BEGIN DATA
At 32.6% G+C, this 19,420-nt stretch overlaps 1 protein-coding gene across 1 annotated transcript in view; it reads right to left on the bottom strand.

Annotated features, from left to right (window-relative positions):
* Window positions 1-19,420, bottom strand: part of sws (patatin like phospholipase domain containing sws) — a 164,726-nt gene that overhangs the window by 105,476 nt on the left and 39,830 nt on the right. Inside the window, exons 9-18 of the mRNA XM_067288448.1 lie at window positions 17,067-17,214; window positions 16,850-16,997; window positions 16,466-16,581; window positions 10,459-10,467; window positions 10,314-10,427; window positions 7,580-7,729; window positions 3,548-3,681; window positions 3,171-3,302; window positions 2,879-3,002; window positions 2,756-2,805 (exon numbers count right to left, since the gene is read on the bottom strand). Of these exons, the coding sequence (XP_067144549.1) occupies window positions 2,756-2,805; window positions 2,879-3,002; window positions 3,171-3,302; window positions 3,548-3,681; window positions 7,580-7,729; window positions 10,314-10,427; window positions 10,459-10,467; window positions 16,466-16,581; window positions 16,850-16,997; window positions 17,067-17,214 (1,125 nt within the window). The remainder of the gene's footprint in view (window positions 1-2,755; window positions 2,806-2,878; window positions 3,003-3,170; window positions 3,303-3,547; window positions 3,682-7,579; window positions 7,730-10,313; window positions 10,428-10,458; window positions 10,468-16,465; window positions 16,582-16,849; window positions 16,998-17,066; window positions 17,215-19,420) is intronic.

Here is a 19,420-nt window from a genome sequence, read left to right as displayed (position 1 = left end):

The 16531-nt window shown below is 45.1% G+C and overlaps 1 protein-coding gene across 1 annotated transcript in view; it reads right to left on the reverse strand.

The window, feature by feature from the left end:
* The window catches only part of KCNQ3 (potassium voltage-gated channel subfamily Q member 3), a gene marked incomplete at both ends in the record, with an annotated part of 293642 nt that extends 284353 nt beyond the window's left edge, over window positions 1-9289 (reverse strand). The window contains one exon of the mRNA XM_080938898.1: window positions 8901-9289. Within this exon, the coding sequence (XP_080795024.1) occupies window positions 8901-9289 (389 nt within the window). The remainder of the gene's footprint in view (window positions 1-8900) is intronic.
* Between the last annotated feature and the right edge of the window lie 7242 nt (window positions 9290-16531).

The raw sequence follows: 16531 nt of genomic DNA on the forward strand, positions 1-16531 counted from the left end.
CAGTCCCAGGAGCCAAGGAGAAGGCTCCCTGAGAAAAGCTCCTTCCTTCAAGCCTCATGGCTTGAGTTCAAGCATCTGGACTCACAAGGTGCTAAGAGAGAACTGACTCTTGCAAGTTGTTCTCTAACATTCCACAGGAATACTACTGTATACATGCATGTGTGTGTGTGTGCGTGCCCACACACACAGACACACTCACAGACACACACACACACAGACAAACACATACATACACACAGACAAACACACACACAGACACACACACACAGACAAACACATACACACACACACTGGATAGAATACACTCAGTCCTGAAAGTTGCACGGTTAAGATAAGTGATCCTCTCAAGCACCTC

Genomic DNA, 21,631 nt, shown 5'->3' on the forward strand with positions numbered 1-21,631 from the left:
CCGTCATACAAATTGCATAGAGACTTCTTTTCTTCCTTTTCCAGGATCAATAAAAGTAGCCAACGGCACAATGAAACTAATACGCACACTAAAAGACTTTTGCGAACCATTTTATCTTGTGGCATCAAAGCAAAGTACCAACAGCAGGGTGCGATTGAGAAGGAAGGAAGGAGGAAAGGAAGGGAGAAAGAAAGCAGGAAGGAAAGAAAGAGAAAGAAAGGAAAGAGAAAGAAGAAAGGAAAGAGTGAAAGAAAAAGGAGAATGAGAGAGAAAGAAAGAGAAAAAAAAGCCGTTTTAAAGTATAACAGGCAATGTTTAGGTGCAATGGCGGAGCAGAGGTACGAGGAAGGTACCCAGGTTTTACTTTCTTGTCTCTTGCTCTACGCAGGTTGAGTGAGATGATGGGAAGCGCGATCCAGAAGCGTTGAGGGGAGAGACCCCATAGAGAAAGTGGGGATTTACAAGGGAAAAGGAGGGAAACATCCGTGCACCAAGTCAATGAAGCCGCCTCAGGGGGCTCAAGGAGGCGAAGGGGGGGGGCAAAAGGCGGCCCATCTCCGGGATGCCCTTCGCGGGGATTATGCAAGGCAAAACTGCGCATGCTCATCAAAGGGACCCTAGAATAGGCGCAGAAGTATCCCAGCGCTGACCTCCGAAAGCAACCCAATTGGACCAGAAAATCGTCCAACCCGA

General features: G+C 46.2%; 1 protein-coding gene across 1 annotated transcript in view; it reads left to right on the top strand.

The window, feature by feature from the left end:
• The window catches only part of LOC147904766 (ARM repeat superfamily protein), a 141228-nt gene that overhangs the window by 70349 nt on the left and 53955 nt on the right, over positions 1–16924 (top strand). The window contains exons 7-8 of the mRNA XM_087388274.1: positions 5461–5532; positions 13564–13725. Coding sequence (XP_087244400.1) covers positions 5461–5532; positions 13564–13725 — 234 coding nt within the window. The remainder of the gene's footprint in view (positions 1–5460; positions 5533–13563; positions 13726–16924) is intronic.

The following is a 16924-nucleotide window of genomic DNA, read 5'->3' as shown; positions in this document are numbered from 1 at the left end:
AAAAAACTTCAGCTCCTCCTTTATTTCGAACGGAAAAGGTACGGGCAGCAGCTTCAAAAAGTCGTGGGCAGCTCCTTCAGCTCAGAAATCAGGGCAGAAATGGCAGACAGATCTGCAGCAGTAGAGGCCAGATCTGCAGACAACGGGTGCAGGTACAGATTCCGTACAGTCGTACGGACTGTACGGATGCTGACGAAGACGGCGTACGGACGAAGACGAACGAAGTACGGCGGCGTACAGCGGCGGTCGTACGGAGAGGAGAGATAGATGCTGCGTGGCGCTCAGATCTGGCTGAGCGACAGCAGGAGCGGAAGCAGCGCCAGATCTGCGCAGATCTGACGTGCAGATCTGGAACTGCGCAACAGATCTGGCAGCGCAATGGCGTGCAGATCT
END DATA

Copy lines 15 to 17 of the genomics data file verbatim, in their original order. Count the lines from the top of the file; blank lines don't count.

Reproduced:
• The window catches only part of LOC147904766 (ARM repeat superfamily protein), a 141228-nt gene that overhangs the window by 70349 nt on the left and 53955 nt on the right, over positions 1–16924 (top strand). The window contains exons 7-8 of the mRNA XM_087388274.1: positions 5461–5532; positions 13564–13725. Coding sequence (XP_087244400.1) covers positions 5461–5532; positions 13564–13725 — 234 coding nt within the window. The remainder of the gene's footprint in view (positions 1–5460; positions 5533–13563; positions 13726–16924) is intronic.

The following is a 16924-nucleotide window of genomic DNA, read 5'->3' as shown; positions in this document are numbered from 1 at the left end:
AAAAAACTTCAGCTCCTCCTTTATTTCGAACGGAAAAGGTACGGGCAGCAGCTTCAAAAAGTCGTGGGCAGCTCCTTCAGCTCAGAAATCAGGGCAGAAATGGCAGACAGATCTGCAGCAGTAGAGGCCAGATCTGCAGACAACGGGTGCAGGTACAGATTCCGTACAGTCGTACGGACTGTACGGATGCTGACGAAGACGGCGTACGGACGAAGACGAACGAAGTACGGCGGCGTACAGCGGCGGTCGTACGGAGAGGAGAGATAGATGCTGCGTGGCGCTCAGATCTGGCTGAGCGACAGCAGGAGCGGAAGCAGCGCCAGATCTGCGCAGATCTGACGTGCAGATCTGGAACTGCGCAACAGATCTGGCAGCGCAATGGCGTGCAGATCT